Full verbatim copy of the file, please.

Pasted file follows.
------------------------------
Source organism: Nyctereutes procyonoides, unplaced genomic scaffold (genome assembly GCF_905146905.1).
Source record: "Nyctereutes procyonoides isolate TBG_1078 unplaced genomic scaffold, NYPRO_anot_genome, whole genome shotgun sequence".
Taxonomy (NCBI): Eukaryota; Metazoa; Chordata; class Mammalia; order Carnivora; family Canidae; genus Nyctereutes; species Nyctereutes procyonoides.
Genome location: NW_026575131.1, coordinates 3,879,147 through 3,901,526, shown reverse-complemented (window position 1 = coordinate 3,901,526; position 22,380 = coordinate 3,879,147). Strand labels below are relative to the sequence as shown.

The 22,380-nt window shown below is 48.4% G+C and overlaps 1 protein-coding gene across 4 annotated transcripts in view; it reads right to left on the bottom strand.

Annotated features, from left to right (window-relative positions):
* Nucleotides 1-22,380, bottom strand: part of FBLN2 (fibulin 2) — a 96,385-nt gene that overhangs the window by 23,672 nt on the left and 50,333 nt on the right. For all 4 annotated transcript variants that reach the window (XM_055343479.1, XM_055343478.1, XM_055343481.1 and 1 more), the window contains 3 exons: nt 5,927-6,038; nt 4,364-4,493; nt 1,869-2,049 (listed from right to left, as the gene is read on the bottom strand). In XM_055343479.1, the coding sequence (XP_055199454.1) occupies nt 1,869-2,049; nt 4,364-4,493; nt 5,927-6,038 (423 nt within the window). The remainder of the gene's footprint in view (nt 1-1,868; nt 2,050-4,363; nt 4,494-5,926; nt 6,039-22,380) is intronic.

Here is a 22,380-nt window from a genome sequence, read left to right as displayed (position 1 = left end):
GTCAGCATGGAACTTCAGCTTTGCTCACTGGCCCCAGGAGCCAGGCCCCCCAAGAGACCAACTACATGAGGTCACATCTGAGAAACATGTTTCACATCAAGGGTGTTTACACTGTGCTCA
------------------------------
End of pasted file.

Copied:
Source organism: Nyctereutes procyonoides, unplaced genomic scaffold (genome assembly GCF_905146905.1).
Source record: "Nyctereutes procyonoides isolate TBG_1078 unplaced genomic scaffold, NYPRO_anot_genome, whole genome shotgun sequence".
Taxonomy (NCBI): Eukaryota; Metazoa; Chordata; class Mammalia; order Carnivora; family Canidae; genus Nyctereutes; species Nyctereutes procyonoides.
Genome location: NW_026575131.1, coordinates 3,879,147 through 3,901,526, shown reverse-complemented (window position 1 = coordinate 3,901,526; position 22,380 = coordinate 3,879,147). Strand labels below are relative to the sequence as shown.

The 22,380-nt window shown below is 48.4% G+C and overlaps 1 protein-coding gene across 4 annotated transcripts in view; it reads right to left on the bottom strand.

Annotated features, from left to right (window-relative positions):
* Nucleotides 1-22,380, bottom strand: part of FBLN2 (fibulin 2) — a 96,385-nt gene that overhangs the window by 23,672 nt on the left and 50,333 nt on the right. For all 4 annotated transcript variants that reach the window (XM_055343479.1, XM_055343478.1, XM_055343481.1 and 1 more), the window contains 3 exons: nt 5,927-6,038; nt 4,364-4,493; nt 1,869-2,049 (listed from right to left, as the gene is read on the bottom strand). In XM_055343479.1, the coding sequence (XP_055199454.1) occupies nt 1,869-2,049; nt 4,364-4,493; nt 5,927-6,038 (423 nt within the window). The remainder of the gene's footprint in view (nt 1-1,868; nt 2,050-4,363; nt 4,494-5,926; nt 6,039-22,380) is intronic.

Here is a 22,380-nt window from a genome sequence, read left to right as displayed (position 1 = left end):
GTCAGCATGGAACTTCAGCTTTGCTCACTGGCCCCAGGAGCCAGGCCCCCCAAGAGACCAACTACATGAGGTCACATCTGAGAAACATGTTTCACATCAAGGGTGTTTACACTGTGCTCA